Teach. Motivate. Encourage – Simple Ways to Get Kids to Be More Active

I remember being a kid. During the summer, we were kicked out of the house early; returning only when the street lights went on. There was no time to sit and be idle. We spent our days playing hide-and-seek, pickup games of soccer, swimming in the river.

Life was good.

Nowadays, though, kids are just as happy parking their butts on the sofa playing video games or watching tv, even when the weather is perfect outside. It’s crazy. But what’s the solution?

It goes back to the very basics:

Teach. Motivate. Encourage.

Demonstrate not only the importance of physical fitness to your kids but also the “feel good factor”. In other words, make it FUN.

Being healthy is not just about structured exercise, it’s about developing lifelong habits that foster active living.

It’s a win-win situation.

Teach them different ways to “play”

Kids only know what they’ve experienced. The more opportunities you provide, the better chance they will find something that truly inspires them. Perhaps your kid is not into mainstream athletics. Instead, try great alternatives such as golf, tennis or even ultimate frisbee. Show them old school games, like badminton, croquet and capture the flag. My daughter’s personal favorite is scavenger hunting. It can be done pretty much anywhere – your neighborhood, the beach or on a road trip. Plus, it’s a blast for everyone involved.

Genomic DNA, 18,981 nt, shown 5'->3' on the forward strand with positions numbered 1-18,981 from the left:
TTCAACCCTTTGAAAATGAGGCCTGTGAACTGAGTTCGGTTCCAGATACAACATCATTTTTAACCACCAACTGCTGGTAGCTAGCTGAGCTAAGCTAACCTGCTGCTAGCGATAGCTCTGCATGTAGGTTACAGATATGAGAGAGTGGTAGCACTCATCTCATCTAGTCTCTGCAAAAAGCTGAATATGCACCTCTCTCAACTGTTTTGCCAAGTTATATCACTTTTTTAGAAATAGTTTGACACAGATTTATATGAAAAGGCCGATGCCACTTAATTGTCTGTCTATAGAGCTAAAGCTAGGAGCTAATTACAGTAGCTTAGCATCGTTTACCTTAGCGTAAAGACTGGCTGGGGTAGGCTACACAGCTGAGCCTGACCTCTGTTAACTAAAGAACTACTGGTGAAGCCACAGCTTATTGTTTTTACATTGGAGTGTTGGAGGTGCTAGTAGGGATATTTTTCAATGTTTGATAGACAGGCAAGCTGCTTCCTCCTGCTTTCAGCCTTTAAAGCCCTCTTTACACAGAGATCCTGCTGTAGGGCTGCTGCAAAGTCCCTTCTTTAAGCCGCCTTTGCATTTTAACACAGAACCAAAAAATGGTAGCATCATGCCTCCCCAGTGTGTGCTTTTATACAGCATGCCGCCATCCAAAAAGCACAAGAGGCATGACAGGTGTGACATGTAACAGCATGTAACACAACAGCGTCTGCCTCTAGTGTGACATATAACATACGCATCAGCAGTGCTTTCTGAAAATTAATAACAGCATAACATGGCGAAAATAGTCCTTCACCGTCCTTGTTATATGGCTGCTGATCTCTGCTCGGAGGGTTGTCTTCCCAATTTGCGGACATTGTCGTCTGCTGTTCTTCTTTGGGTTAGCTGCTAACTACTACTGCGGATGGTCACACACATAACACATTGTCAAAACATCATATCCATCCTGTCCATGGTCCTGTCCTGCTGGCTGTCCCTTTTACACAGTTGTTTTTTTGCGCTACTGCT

Motivate by example

Kids naturally emulate their parents. Don’t just preach the importance of fitness to them, let them actually see you be active. When possible, work out at home or bring your child to the gym. Include them, show them the ropes. From an early age, my daughter saw how much I enjoy exercising. Before long, she began doing burpees, jumping jacks and push-ups with me. When she learned to ride a bike, we began “training” together. She cycles and I run alongside her. She absolutely loves it.

Encourage activities your child already enjoys

Physical activity is meant to be fun – not forced and mundane. During the summer, the pool is where it’s at. Get off your sun lounger, and join them for a game of Marco Polo or Sharks and Minnows. Better yet, show them cool swim strokes and diving techniques. If they like animals and nature, take them to your local wildlife refuge or state forest. My kid gets lost for hours exploring, collecting pine cones, throwing rocks in the river.

Lastly, just play with them!

Run around, be goofy, have a blast…Think like a kid!

As my kid likes to say,

“Stop being so serious, Mom.”

Revel in the moment because that’s when the best childhood memories are made.








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DR J 2211 – Rachael Jezierski, PhD